The hotel in Thimphu was very good, with very good, attentive service and good food. Only in the hotel in Paro was the food mediocre. The breakfast in that hotel was really bad, very poor selection, not even orange juice. I ended up eating just a couple of bananas.
Bhutan has left-hand traffic (like India and Nepal). Traffic is usually very light. The roads around Thimphu are good. Only on the way to Punakha did we encounter bad road conditions. But there was construction on that road to widen and improve the road.
People in Bhutan have a strange habit of driving in the middle of the road or even on the right side of the road. This made for interesting situations with oncoming traffic when neither driver really wants to move away from the center of the road. My driver habitually drove on the right side of the road, I don't really know why. On the way to Thimphu I thought that he wanted to stay on the mountain side of the road, but he did the same thing on roads on the other side of the mountain.
Most cars in Bhutan are fairly new, none of the old beat-up wrecks that you see so often in developing countries, for instance in Africa.
There are quite a few trucks on the roads, but they were never much of a problem. They did let us pass without any problems.
People's houses, palaces, temples and monasteries all have very similar styles. Houses are usually decorated with painted wood trims. Buddhist chorten (stupas) are everywhere. One interesting type of religious building is built on mountain streams. The little buildings contain a large prayer drum that is driven by the water of the little stream. The drum rings a bell at every rotation, so you hear this constant ding ... ding ... ding echoing through the woods.
One of the most impressive pieces of architecture is the huge Buddha statue on the mountain over Thimphu. It is 51.5 m (169.0 ft) high, made of bronze and gilded. It is supposedly the highest statue of a sitting Buddha.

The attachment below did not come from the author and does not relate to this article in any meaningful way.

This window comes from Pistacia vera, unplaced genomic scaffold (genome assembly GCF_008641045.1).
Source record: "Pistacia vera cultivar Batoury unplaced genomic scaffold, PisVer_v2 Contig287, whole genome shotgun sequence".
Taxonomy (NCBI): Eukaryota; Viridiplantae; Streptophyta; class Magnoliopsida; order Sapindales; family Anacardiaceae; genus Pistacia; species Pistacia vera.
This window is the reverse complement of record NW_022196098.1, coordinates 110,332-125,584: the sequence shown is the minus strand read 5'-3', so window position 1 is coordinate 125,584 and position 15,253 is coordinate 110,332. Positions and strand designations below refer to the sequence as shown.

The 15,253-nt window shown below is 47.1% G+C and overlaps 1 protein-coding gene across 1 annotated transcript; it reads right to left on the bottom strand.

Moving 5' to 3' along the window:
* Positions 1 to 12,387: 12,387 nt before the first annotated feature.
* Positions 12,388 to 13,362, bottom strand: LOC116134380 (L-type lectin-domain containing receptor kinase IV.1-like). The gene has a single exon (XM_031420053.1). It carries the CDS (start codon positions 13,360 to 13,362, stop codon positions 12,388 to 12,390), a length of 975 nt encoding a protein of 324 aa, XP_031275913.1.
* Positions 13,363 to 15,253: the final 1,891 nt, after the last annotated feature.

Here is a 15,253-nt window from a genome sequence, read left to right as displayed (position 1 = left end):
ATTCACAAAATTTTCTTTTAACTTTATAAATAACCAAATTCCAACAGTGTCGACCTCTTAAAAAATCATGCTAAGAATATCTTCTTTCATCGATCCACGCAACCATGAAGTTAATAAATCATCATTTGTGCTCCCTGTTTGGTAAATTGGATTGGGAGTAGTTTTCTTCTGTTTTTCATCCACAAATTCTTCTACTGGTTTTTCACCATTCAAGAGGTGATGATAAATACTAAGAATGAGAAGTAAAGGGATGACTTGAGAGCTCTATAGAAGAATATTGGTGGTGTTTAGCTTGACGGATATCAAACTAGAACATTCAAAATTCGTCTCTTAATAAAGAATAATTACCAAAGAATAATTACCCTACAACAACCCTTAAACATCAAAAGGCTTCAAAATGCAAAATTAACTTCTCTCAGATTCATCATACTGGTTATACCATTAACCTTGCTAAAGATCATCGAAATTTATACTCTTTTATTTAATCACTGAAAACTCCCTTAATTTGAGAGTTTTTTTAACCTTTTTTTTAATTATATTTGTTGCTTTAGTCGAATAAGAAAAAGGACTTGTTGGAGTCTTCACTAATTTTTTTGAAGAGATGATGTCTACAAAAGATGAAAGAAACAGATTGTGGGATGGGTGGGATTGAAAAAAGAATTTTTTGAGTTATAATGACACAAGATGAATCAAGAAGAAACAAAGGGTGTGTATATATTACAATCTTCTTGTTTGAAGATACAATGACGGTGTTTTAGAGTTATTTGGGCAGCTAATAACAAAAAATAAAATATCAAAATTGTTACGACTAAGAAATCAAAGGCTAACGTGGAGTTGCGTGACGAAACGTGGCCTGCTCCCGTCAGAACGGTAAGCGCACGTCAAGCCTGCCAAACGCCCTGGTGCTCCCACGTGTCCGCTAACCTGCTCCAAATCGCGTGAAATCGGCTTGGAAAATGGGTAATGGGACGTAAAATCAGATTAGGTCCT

The weather was very nice while I was in Bhutan. Temperatures were around 15°C - 20°C (59°F - 70°F) during the day. Once the sun set, it cooled of rapidly to around 5°C (41°F). It didn't rain while I was there.
The main tourist seasons are March to May and September to November. In the summer is monsoon season and it rains a lot.
Livestock is walking around freely, including goats and cows. I didn't see sheep.
There are a lot of dogs around (although not quite as many as in Nepal). The dogs are feral, they don't belong to people. People feed them household scraps. The dogs know which people feed them when and come to get their food at different times from different households.
I liked the atmosphere in Bhutan. The people are friendly and sincere. It certainly was worth the visit. I had enough time to see the area around Paro and Thimphu. Bhutan doesn't cater to tourists by setting up all kinds of tourist attraction. You go there to see the culture of Bhutan, not Disneyland. I got to see just what I was hoping for. I enjoyed my stay there very much.
I have divided the pictures up in three pages: